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Audrey Capel Doray

 (born 1931)
Audrey Capel Doray is active/lives in Quebec, Ontario / Canada, France.  Audrey Doray is known for landscape painting, kinetic sculpture, teaching, printmaking.

Audrey Capel Doray

Biography from the Archives of askART

Biography photo for Audrey Capel Doray
Audrey Capel Doray (born 1931) is a Canadian artist working in a variety of mediums—painting, printmaking, electronic art, murals, and films. In addition to her solo and group exhibitions, her work was exhibited at the 6th Biennial Exhibition of Canadian Painting at the National Gallery of Canada in 1965.

A serigraph Diamond is held in the Tate Gallery London and the National Gallery of Canada. Her work is described in North American Women Artists of the Twentieth Century as combining "robust social criticism with her own interpretation of humanist theory" and dealing with pop art and the feminist archetype, themes of "perpetual motion and endless transition", and the interplay of sound and light.

Born Audrey Capel in Montreal, she studied art from the age of 15 in classes at the Montreal Museum of Fine Arts under Arthur Lismer. She then continued in fine arts at McGill University under Lismer as well as John Lyman and Gordon Webber. After graduating from McGill in 1952, she taught art in Montreal schools and completed further work with Jacques de Tonnancour.

In 1956 she spent a year in Europe, studying etching at Atelier 17 in Paris with Stanley Hayter. His book New Ways Of Gravure introduced Doray to the art of printmaking. She also studied lithography at the Central School of Arts & Crafts in London.

In 1956, she married the artist and medical illustrator Victor Doray. On their return from Europe they settled in Vancouver where Audrey taught for two years at the Vancouver School of Art. She held her first solo show at the Vancouver Art Gallery in 1961. She also exhibited in 1964 at the New Design Gallery, the first gallery to show contemporary art in Vancouver, which adjoined an arts space that presented live theatre, films, concerts, lectures and poetry readings.

The earliest local artist to attempt to make Mcluanesqhue paintings was Audrey Capel Doray whose last series on canvas 1965, before she turned to sound, motion and light, was about the transformation of Typographic Man into Electronic Man. Capel Doray went on to produce some of the most emblematic work of the period involving light, sound and motion before returning to painting in the seventies.

Audrey and Victor Doray were instrumental in founding the Intermedia Society in 1967. Inspired in part by the ideas of Marshall McLuhan, it was a place for artists from multiple disciplines to meet and collaborate and was financed partly by grants from the Canada Council. Intermedia remained an influential force in the artistic life of Vancouver for the next decade. Among the initiatives it spawned were the Video Inn (a repository and exchange of video art) and the Western Front Society. The 2008 exhibition "Idyll" at the Morris and Helen Belkin Art Gallery, featured Doray's multimedia works from this period, with the catalog describing her as "a pioneer of interactive and multimedia art that incorporated computers."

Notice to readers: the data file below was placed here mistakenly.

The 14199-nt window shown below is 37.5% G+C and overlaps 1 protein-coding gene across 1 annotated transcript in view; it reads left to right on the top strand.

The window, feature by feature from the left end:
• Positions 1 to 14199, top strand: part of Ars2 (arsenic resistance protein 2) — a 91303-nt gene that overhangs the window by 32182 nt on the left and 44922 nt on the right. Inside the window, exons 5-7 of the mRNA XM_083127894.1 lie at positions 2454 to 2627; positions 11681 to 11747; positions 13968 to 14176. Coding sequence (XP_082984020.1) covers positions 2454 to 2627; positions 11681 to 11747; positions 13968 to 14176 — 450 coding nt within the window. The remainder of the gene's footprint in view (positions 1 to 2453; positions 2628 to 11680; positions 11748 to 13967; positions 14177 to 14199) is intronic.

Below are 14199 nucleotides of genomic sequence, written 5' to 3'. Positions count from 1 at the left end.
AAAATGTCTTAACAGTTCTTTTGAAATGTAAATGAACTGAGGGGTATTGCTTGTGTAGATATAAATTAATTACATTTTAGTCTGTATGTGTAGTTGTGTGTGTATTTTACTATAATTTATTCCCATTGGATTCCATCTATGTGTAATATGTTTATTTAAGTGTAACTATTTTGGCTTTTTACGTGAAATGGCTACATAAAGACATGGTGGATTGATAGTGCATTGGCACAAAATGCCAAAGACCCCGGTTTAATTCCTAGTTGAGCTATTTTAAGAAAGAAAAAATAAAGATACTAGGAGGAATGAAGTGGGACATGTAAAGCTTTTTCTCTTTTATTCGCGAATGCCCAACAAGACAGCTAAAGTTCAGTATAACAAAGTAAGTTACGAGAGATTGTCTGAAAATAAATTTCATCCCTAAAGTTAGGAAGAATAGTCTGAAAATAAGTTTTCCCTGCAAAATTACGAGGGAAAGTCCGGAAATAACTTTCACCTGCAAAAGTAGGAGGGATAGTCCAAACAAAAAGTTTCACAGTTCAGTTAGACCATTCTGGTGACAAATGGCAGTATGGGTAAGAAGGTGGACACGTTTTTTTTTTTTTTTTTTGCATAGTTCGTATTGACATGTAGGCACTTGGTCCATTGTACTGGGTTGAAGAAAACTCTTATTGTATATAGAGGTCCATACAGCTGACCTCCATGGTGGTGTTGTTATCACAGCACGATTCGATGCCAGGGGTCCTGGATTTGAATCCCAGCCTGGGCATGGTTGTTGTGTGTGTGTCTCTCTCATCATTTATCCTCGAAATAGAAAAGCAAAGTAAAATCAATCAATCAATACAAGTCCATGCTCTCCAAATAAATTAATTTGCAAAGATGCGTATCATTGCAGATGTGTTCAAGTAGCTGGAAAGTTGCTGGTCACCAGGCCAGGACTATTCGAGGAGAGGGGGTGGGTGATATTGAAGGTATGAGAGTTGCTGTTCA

Following her solo shows at the Vancouver Art Gallery at the New Design Gallery, she showed at Simon Fraser University in 1966, the Bau-Xi Gallery in Vancouver, and at the Jerrold Morris Gallery in Toronto. Her work was also exhibited in the 6th Biennial Exhibition of Canadian Painting at the National Gallery of Canada in 1965. By the late 1960s Doray became known for her transparent plastic kinetic-audio-light sculptures exhibited both in Canada and the United States.These multi-sensory haptic-like works she related to art educator Viktor Lowenfield's teaching of perception by touch in his book, Creative and Mental Growth.

Art in America featured Audrey's Hexagon. This is a six-panelled polarized light kinetic audio installation that they considered inherent in the electronic medium. An interview with her in Vanguard in 1978, set against her solo exhibition that year at the Bau-Xi Gallery, discussed her work in murals, animated film, electronic art and the themes of motion and continual flux in her paintings.

The Doray's established a summer retreat on Savary Island, and Audrey became increasingly drawn to landscape painting and environmental issues. By the 1980s she and her husband were both active in campaigns to save the old growth forests of Canada's West Coast and participated in art projects for the Stein, Carmanah and Tsitika valleys.

In 2014, she was one of the artists shown at the West Vancouver Museum in the exhibition "The And of the Land: Perspectives on Landscape by Artists from British Columbia."

Doray's work is in the permanent collections of the National Gallery of Canada in Ottawa, the Vancouver Art Gallery and the Morris and Helen Belkin Art Gallery in Vancouver, and the Confederation Gallery in Prince Edward Island. Her serigraph Diamond is held in the Tate Gallery London and the National Gallery of Canada.

Her work is also held in several private and corporate collections, including an electronic mural commissioned by Mazda Motors in 1973 and paintings commissioned by the Waterfront Centre Hotel in Vancouver in 1991.

Continuing her life-long interest in interactivity and movement her most recent work is a multi-media installation titled Here and Beyond exhibited at the Macaulay & Co. gallery in 2014 with a score by David Hykes.

"Audrey Capel Doray," Wikipedia, 1/2016

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About  Audrey Capel Doray

Born:  1931 - Montreal, Quebec, Canada
Known for:  landscape painting, kinetic sculpture, teaching, printmaking